Thank you to my friends at Refreshingly Real for sponsoring this post. As always, all opinions are my own.

Few weeks ago, I had the pleasure of traveling to Indianapolis, Indiana with a group of bloggers for the Refreshingly Real Farm to Can Challenge. This trip was sponsored and organized by Refreshingly Real. We got to visit a tomato farm where we learned about how the food is grown and harvested. Then we headed to a canning facility and got to see the entire canning process from start to finish.

Our tour started at Triple S Farms. It’s a fourth generation family owned farm that grows tomatoes on 60-acres for Red Gold, the largest family-owned tomato company in the U.S. They use non-GMO tomato seeds and very minimal chemicals/protection to ensure safe and nutritional tomato harvest. While they are not an organic farm they perform random residue testing on their tomatoes. They grow roma tomatoes, which are harvested at the peak of freshness and then sent to a canning facility, such as Red Gold, where they are canned in as little as 3 hours!

Next, we headed to the Red Gold canning facility, where they process 22-ton truck of tomatoes every 6 minutes that is harvested within 200-mile radius of the facility. Once tomatoes are brought to the plant, they are washed multiple times, inspected, and sorted by size and quality. Next, they are peeled and placed into cans, sealed, and sterilized before being labeled and stamped with a date. During this whole process, the tomatoes are inspected multiple times to ensure consistency and quality. Majority of Red Gold’s tomato harvest occurs during a 10-week period in the late summer. They use steam to preserve canned tomato products in non-BPA lined cans.

Canned Foods are Not Loaded with Preservatives

Personally that was my biggest misconception when it came to canned vegetables. Red Gold uses “steam packed fresh” which is basically a way to say they use steam to preserve tomato products and not preservatives. As the food is canned, an air-tight seal is formed that keeps bacteria out and freshness in. All you have left in a can is simply tomatoes and nothing more. But just like with anything else, read the labels of canned goods before purchasing.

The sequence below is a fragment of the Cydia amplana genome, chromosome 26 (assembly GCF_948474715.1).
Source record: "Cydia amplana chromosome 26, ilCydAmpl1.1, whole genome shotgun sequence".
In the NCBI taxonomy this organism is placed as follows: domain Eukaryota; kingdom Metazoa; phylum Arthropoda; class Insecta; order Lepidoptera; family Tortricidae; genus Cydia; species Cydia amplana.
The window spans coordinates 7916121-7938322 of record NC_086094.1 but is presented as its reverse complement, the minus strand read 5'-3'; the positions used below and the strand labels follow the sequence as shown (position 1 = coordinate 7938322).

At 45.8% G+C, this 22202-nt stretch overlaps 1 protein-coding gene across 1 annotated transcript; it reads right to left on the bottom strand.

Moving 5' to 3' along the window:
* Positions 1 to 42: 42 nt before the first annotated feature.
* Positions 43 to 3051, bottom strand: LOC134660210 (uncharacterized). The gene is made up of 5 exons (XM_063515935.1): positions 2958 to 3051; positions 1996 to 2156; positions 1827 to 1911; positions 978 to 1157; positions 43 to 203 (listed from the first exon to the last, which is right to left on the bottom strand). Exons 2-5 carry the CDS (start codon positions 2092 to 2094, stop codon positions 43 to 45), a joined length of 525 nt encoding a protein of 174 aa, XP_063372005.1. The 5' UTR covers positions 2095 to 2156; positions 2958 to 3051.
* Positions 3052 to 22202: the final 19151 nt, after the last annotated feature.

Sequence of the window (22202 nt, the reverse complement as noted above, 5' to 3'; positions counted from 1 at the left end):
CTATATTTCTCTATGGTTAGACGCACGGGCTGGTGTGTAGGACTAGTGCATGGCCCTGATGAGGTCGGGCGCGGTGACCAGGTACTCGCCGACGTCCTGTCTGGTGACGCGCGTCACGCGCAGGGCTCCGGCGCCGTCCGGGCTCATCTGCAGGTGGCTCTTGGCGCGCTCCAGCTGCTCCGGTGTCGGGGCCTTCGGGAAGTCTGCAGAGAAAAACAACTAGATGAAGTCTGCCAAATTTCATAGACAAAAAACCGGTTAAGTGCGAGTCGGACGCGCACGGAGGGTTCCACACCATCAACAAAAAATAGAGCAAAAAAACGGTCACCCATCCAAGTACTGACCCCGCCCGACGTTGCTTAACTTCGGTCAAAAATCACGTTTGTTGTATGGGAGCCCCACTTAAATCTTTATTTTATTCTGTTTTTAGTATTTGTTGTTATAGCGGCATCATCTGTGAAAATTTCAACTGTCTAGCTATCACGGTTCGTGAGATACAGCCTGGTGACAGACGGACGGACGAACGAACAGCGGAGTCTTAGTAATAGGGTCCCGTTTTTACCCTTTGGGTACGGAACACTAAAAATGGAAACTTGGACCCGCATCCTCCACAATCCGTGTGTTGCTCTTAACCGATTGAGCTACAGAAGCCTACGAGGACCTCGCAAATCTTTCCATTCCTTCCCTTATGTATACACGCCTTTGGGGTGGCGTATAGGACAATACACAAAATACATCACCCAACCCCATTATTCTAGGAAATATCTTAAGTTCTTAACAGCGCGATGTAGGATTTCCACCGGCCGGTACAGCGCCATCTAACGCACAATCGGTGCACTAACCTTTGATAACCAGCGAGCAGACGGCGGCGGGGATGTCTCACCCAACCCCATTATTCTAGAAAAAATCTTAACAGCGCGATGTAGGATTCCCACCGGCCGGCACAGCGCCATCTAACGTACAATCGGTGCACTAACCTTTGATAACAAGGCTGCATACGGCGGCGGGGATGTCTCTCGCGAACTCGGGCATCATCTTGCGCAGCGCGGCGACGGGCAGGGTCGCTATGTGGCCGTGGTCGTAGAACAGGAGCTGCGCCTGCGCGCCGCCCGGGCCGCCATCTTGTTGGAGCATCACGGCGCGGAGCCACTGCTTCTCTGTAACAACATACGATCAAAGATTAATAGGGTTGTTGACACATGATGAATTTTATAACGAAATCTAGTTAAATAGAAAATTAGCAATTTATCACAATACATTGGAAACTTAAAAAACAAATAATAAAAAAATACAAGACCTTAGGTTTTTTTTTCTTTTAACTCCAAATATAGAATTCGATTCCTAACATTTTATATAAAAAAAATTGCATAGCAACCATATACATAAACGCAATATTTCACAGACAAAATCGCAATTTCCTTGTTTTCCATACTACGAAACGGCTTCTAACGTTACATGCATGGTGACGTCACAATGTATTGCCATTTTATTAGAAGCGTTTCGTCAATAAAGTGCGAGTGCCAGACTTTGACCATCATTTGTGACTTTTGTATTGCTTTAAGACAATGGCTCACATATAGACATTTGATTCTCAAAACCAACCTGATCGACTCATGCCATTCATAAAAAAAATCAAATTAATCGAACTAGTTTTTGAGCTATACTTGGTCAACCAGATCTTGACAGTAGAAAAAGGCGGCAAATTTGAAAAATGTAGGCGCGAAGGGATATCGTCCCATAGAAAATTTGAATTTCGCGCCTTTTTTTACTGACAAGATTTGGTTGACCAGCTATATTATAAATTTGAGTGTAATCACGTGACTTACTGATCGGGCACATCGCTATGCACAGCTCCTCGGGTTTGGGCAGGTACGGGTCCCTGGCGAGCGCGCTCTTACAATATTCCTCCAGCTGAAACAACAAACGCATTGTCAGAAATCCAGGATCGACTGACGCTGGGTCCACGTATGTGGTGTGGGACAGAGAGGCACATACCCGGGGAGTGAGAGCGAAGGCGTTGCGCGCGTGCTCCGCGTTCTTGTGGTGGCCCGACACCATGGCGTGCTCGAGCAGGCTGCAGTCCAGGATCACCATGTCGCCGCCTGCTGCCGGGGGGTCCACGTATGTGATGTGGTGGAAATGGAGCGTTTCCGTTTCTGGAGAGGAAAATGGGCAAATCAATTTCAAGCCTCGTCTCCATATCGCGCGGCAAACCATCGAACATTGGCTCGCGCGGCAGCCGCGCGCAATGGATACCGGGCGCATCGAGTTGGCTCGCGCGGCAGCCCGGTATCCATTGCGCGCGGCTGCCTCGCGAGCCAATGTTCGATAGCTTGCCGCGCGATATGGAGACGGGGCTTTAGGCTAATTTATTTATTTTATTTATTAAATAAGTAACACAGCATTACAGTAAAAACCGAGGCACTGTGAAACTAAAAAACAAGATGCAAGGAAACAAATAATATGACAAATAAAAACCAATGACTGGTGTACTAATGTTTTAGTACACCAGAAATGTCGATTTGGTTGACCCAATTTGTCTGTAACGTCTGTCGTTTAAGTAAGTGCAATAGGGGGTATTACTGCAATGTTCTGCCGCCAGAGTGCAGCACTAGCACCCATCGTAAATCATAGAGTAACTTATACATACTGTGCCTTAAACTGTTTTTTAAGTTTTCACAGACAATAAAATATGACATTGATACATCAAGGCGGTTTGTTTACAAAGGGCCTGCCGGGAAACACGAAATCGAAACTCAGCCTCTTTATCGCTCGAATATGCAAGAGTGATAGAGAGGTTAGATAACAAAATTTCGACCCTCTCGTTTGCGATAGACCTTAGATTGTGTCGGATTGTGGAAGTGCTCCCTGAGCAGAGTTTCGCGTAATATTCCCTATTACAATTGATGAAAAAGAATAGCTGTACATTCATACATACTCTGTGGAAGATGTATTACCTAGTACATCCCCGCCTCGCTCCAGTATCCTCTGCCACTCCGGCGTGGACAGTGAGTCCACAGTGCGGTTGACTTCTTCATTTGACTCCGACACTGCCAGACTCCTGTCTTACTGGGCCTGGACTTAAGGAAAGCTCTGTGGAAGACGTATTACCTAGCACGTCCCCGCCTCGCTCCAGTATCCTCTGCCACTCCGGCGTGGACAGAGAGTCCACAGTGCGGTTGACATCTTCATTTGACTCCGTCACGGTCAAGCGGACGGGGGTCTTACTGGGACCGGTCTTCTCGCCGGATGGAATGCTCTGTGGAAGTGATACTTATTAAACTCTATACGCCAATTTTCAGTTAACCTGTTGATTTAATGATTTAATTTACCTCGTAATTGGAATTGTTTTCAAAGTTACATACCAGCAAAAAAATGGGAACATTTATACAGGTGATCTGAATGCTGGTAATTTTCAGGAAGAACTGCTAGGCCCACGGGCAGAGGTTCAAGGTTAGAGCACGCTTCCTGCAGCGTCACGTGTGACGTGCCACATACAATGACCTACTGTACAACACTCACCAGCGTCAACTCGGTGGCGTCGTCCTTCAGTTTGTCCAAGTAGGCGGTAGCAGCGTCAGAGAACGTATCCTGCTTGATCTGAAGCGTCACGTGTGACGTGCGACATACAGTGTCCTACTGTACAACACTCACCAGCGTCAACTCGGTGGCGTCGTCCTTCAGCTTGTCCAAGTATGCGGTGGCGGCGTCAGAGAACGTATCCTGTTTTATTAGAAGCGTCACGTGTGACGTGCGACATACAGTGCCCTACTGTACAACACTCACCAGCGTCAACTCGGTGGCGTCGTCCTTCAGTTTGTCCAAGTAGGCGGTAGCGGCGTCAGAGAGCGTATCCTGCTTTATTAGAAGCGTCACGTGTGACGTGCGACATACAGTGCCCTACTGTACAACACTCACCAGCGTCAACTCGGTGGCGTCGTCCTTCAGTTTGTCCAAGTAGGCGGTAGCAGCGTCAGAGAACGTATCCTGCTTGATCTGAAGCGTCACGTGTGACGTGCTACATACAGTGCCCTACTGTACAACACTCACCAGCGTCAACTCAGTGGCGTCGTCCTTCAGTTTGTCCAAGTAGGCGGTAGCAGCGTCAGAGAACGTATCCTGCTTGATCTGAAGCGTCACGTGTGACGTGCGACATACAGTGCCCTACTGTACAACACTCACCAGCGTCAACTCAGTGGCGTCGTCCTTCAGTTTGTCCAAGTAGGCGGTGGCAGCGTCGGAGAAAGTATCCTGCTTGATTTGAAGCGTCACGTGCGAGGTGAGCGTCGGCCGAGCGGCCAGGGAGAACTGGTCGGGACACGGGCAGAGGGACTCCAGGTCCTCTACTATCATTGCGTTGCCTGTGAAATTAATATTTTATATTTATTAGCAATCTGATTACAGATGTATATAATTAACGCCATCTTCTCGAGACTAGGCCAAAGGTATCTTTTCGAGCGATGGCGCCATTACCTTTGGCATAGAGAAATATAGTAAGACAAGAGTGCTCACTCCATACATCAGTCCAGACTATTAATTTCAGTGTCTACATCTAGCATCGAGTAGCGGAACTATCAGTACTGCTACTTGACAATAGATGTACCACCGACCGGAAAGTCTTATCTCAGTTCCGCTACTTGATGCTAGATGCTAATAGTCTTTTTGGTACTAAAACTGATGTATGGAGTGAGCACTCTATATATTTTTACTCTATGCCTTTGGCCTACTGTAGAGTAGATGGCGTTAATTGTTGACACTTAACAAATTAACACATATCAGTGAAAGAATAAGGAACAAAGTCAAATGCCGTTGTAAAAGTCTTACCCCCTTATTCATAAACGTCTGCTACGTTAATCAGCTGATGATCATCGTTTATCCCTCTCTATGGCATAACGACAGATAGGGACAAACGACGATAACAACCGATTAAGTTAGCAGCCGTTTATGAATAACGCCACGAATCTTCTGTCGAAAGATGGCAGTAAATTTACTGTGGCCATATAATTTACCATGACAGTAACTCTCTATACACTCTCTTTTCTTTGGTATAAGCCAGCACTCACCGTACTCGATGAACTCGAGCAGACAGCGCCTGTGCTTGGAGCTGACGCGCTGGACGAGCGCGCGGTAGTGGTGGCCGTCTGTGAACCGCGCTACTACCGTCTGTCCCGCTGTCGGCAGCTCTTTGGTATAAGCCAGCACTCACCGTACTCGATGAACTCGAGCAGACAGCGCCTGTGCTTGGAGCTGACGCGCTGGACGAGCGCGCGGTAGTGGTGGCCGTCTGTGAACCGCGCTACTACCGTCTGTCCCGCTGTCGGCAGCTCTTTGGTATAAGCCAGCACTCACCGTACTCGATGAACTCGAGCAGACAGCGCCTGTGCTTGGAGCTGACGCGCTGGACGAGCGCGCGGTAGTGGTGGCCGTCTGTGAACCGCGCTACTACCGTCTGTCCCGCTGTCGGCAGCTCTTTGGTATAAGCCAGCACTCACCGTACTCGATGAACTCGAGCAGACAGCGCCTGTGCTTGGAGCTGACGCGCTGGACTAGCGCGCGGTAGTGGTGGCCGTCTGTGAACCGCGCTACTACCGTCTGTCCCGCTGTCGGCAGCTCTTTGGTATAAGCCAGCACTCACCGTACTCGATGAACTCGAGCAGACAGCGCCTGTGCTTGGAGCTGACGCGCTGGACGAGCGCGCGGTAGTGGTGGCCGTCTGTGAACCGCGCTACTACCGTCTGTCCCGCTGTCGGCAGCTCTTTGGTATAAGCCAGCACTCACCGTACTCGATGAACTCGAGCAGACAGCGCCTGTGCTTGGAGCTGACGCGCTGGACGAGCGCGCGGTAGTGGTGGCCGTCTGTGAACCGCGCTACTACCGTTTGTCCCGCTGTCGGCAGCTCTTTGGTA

Canned Foods are Nutritious

Canned foods boost nutrients as the canning process locks in nutrients at the peak of ripeness. So the amount of vitamins and nutrients in the food is the same on the day it was canned as it is a year from the canning date. Also certain foods, such as canned tomatoes have more lycopene, which is associated with reducing cancer risk and has more B vitamins than fresh tomatoes. How neat is that?! I would’ve never thought that could be true.

Canned Foods Do Not Taste Bad

Before this farm tour, I really did not know the importance of a can liner. But it’s actually a very important part of the whole process. Can liners maintains the integrity of the can, prevent contamination and maintain the safety of the food. Meaning it safeguards foods from foodborne pathogens. 

Red Gold uses non-BPA can liners and steam cooking method, which ensures delicious vine-ripened flavor of tomatoes that are picked at the peak of freshness. Plus did you know on average, most canned food goes from field to can in just 4.5 hours? Therefore, there is no taste of a can in canned foods as the lining protects the food and helps preserve the flavor.

Canned Foods Are Good Beyond the “Best by Date” 

I always thought that basically canned goods expire after the best by date. However, “best by” or “use by” dates have nothing to do with food safety, but rather food quality and when a product may pass its peak of taste. Red Gold can trace every single can of tomatoes back to actual field it was grown based off date and time of production that gets stamped on the can. I thought that was pretty cool!

In summary, I discovered that canned foods are equally nutritious and are a great source of fruits and vegetables. They are safe and shelf-stable, and cans are environmentally friendly. In fact, steel food cans are 100% recycle. Just like with anything else, simply reading the labels of canned goods is a good way to ensure that the ingredients are clean and that there are no additives. 

Some of my go to canned goods are always tomatoes in just about any form, beans, tuna, olives, diced chiles, pumpkin puree, corn, and artichoke hearts. My favorite way to use canned goods are probably in a chili recipe. We love Easy Creamy Chicken Chili, Black Bean and Sweet Potato Chili, and Lentil and Butternut Squash Chili.

Sources: Can Manufacturers Institute